Colombia’s former government and FARC negotiators reunite to “defend peace”
As President Ivan Duque appears to do everything in his power to undermine Colombia’s peace process, the negotiators that bartered the historic 2016 peace deal met again on Wednesday.
The negotiators of the government of former President Juan Manuel Santos and of the demobilized guerrilla group FARC, with the exception of “Ivan Marquez” who has gone into hiding, met at the Gabrial Garcia Marquez cultural center in Bogota to jointly defend the peace deal they bartered between 2012 and 2016.
The purpose of the meeting was to “defend peace” against ongoing attempts of Duque, his political patron former President Alvaro Uribe, and his minority cabinet to undo the peace deal.
According to former government negotiator Humberto de la Calle, the meeting surged “spontaneously” as one of many initiatives to dissuade the president from reactivating the armed conflict that has devastated Colombia for more than half a century and left more than 8.5 million victims.
“This first meeting is important to listen to each other, to analyze what is happening and to review what actions we can take,” former Interior Minister Juan Fernando Cristo told newspaper El Espectador.
The meeting was called just when Uribe, who has been linked to multiple crimes against humanity, has been rallying far-right support to sink the war crimes tribunal JEP that seeks to bring justice to the millions of victims after decades of almost absolute impunity.
We are going through a very dangerous situation at a time when former President Uribe and the Prosecutor General, using false arguments, are calling to overthrow the JEP.
FARC senator “Pablo Catatumbo”
The negotiators are joined by multiple top players in Colombian politics from the center and the left, which has been in opposition against Duque’s hard-right minority government.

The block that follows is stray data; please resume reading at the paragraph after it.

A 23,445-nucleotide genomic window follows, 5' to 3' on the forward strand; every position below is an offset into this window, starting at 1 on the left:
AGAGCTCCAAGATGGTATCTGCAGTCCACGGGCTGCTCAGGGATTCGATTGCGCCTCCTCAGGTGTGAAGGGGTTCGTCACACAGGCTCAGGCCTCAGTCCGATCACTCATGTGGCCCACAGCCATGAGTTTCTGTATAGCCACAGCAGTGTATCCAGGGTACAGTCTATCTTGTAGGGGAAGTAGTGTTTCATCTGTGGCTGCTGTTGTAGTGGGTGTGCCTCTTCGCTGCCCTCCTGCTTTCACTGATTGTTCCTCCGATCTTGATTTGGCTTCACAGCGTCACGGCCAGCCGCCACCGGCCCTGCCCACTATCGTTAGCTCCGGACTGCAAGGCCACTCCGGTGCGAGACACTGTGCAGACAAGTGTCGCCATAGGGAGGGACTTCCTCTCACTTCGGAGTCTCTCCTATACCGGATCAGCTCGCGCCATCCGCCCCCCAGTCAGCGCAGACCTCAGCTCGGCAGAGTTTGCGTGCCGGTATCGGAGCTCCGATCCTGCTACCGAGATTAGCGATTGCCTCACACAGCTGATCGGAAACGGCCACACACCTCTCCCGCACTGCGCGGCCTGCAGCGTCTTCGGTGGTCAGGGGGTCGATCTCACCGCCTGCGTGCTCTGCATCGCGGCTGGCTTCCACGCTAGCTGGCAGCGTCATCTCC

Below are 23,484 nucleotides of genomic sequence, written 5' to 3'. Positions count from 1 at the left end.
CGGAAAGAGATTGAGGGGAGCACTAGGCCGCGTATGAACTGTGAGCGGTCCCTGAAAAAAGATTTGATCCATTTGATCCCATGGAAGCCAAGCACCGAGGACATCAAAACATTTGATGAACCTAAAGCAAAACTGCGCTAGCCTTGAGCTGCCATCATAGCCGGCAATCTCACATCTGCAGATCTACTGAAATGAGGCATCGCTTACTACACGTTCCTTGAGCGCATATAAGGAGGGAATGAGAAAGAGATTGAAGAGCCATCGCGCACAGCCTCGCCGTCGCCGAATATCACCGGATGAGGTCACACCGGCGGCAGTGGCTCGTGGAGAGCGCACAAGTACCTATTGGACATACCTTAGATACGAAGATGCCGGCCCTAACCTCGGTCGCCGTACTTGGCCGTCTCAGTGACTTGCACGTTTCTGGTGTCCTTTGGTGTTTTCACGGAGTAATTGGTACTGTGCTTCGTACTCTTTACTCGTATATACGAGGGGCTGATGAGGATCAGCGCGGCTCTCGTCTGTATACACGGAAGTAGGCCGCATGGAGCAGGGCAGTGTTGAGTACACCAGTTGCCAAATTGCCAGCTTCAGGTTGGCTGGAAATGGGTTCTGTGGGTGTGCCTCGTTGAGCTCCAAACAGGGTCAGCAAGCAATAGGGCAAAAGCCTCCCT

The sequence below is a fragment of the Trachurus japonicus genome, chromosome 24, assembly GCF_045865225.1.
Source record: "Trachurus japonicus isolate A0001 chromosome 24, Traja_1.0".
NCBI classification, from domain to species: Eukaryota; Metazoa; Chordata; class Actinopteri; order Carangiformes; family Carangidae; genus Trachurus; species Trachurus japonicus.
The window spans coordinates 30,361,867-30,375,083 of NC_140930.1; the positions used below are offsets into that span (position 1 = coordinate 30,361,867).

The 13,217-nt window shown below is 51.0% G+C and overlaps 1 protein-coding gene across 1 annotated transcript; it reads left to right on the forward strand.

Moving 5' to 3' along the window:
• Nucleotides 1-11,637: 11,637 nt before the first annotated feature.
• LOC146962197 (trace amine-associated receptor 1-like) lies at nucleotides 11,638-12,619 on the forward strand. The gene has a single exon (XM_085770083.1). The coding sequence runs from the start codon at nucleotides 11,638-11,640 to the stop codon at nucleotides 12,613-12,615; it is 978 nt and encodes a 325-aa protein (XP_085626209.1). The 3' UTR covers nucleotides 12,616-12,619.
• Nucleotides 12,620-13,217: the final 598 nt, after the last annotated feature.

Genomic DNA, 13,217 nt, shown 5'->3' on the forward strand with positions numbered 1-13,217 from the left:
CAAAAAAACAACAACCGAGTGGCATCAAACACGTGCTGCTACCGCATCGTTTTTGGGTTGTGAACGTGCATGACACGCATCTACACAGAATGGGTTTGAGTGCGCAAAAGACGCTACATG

If the government continues to undermine the peace process, for example by further delaying the JEP, the consequences for Duque could be serious, said former victims’ rights defender and leftist Senator Ivan Cepeda.
Unanimously, the UN Security Council insisted in several sessions on the need to respect the autonomy of the JEP and those are not words to be taken for granted. The International Criminal Court is observing how the JEP is implemented and if President Duque fails to recognize it it, he could become responsible for very serious misconduct.
Senator Ivan Cepeda
The United Nations’ mission chief in Colombia and the European Union’s special envoy to the peace process warned Duque earlier this week not to listen to his political patron, a former Medellin Cartel associate, and ratify the war crimes tribunal as ordered by the Constitutional Court.
But Duque has previously ignored international agreements, which is causing uncertainty among both victims and demobilized FARC guerrillas who both have become the target in a wave of assassinations.
The assassinations are only partly responsible for a general increase in violence as other illegal armed groups like the AGC and the ELN are violently defying the authority of Duque and his increasingly authoritarian style of government.